Another lesson is that, if you have something important to say, get it down in concrete form. It needn’t be a book – it could be an article, or a blog, or maybe a podcast. Just anything you can point to when the time comes to act, because at that time you may have to act very quickly if you are going to have any impact.

Getting back to Marten, he did his analysis in terms of catastrophe theory. I wish I’d been here for Allan McRobie’s talk, but here’s Marten’s image of the appropriate fold catastrophe:

SLIDE Scheffer diagram

I’ll give you a minute to digest that.

But I couldn’t give the decision-makers in Venice the same sort of minute. In fact, I could see their eyes glazing over when I showed them this diagram. They just weren’t interested in this sort of understanding. What caught their attention was when I started to talk about real-life complex adaptive networks like banking networks, social networks and networks of influence, where the links and the strengths of the interactions between nodes are constantly changing and evolving.

Marten’s mathematics provided a really simple idea about such networks, and that’s what decision-makers want – simple, clear, practical ideas that they can get their hands on.

Marten’s idea was that all complex adaptive networks are liable to reach a critical transition at some point and “flip” suddenly to a different state.


And that’s the point that I have been pushing for the past few years. Sudden, unpredicted, and often unpredictable change is going to happen in our increasingly networked world. What, as decision makers, are you going to do about it?

That’s what you need to offer to decision makers – something that they can DO.



Incidentally, the person who kicked off much of the interest in the mathematics of complex networks was my old bridge partner, Lord May:


That’s his picture in the National Portrait Gallery of Australia, holding a thylacine (extinct carnivorous marsupial)

Bob was in the physics department at Sydney Uni at the time, and he was busy undermining the world of biology, which is something that physicists still delight in doing. The biologists believed that, the more complex an ecological network was, the more stable it would be. Bob pulled the rug from under them by showing mathematically that more complex networks ought to be less stable. It’s called the May paradox, because the biologists were right in practice, but it’s taken them a long time to realize that the source of the stability lies in the structure of the network. Bob was talking about random networks, and his conclusions were dead right, but most real-world networks (especially the complex adaptive ones) have emergent structures as well as emergent properties, and that makes a difference to their stability.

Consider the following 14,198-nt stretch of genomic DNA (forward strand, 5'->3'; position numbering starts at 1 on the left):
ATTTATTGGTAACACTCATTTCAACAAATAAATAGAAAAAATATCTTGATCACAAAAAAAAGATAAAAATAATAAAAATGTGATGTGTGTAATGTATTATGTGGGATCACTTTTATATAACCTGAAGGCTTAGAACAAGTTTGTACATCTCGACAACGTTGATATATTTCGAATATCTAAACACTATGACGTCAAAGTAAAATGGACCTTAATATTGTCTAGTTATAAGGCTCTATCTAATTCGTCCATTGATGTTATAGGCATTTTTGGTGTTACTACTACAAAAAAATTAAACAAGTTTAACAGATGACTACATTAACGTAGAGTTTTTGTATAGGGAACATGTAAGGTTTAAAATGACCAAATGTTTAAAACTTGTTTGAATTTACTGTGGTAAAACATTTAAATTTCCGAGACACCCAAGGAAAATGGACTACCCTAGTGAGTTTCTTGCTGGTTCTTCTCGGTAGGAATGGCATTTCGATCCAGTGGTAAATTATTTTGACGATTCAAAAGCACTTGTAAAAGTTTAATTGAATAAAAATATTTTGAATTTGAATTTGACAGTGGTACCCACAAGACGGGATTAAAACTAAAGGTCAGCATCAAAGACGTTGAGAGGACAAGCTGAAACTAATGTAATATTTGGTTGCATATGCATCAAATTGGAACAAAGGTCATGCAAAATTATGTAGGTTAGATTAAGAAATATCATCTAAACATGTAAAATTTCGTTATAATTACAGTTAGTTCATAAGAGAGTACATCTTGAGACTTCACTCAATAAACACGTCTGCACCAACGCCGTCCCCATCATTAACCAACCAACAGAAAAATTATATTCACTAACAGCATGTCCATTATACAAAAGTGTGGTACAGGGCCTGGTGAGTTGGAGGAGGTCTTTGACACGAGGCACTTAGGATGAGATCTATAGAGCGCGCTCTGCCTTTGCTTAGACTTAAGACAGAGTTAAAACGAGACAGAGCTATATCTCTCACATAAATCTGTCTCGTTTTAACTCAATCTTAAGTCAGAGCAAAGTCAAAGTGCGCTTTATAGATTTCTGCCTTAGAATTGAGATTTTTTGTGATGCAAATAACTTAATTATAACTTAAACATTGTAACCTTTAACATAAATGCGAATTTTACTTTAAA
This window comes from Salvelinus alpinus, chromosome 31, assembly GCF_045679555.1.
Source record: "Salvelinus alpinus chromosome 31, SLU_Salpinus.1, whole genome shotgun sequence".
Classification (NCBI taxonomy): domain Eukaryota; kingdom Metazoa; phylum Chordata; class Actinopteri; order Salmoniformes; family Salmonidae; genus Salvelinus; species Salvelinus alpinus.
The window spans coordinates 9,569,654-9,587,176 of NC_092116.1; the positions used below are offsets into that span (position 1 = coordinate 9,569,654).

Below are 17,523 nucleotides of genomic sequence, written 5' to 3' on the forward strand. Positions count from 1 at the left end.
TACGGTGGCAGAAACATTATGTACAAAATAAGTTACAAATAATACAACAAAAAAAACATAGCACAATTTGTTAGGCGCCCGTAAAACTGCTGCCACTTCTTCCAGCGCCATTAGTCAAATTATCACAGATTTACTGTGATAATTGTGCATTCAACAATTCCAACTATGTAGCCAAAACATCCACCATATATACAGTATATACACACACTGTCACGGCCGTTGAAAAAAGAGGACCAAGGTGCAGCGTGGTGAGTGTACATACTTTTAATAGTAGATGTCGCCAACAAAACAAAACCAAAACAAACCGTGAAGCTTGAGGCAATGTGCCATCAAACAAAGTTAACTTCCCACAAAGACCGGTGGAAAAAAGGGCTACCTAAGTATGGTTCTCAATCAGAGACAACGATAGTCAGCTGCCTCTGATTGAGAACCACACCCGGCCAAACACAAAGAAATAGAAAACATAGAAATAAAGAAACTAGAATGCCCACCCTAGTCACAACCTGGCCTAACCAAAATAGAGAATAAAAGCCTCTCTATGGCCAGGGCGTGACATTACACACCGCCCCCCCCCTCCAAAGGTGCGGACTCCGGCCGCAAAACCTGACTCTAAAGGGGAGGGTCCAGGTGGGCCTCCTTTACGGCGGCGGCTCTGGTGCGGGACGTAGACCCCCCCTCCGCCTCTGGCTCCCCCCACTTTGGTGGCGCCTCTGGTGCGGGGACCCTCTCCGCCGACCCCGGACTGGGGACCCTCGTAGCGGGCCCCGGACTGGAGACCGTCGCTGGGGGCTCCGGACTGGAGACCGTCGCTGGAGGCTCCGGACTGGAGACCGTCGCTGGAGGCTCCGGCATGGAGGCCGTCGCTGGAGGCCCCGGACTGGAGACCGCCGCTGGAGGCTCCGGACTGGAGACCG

Bob must have been working some of this out while we were playing bridge, because occasionally he would dump me in some unlikely contract just so that he could be dummy and spend the time doing calculations while I sweated it out.



Getting back to Marten… here he is, you may as well meet him as well:

SLIDE Marten and guitar

he also analyzed the warning signs for upcoming critical transitions – in particular, that the system as a whole experiences increasing difficulty in recovering from small perturbations, so you get bigger and more frequent swings between extreme states. The trouble is that, by the time the warning signs become obvious, it’s usually too late to avoid the transition or to adapt to its consequences.

That was the take home message, and that was what many of the decision makers present were interested in, rather than the detailed mathematics. In fact, there was another scientist there who tried to instruct them on the statistics of risk. The basic idea with most real-life networks is that the risk of extreme events does not follow a normal curve. The distribution has a fat tail, so that the risk of extreme events is much higher that intuition suggests.

SLIDE Fat-tailed distribution

But my colleague kept talking about the mathematics of fat tails, rather than the risk and consequences of extreme events, and he just couldn’t get their interest, because he didn’t address their practical concerns.



I couldn’t get the interest of the politicians, either. They were principally concerned with justifying their own dogma, evidence notwithstanding. It’s important to remember that most politicians see scientists as just another pressure group – there was an article about this in Nature several years ago – and also there’s good evidence from psychology that the presentation of evidence that conflicts with strongly-held beliefs just results in those beliefs being held more strongly.

Singapore ambassador-at-large story

That’s a good example of how senior civil servants and others responsible for implementing policy are more interested than the actual politicians in understanding the science and its consequences.

I’m not the only person to have realized this. I talked with Paul Hoskisson from Strathclyde University. He was in the Royal Society scheme for pairing scientists with politicians last year, and said that if you could get the ear of a senior civil servant, then that was the very best way to get evidence-based policy implemented.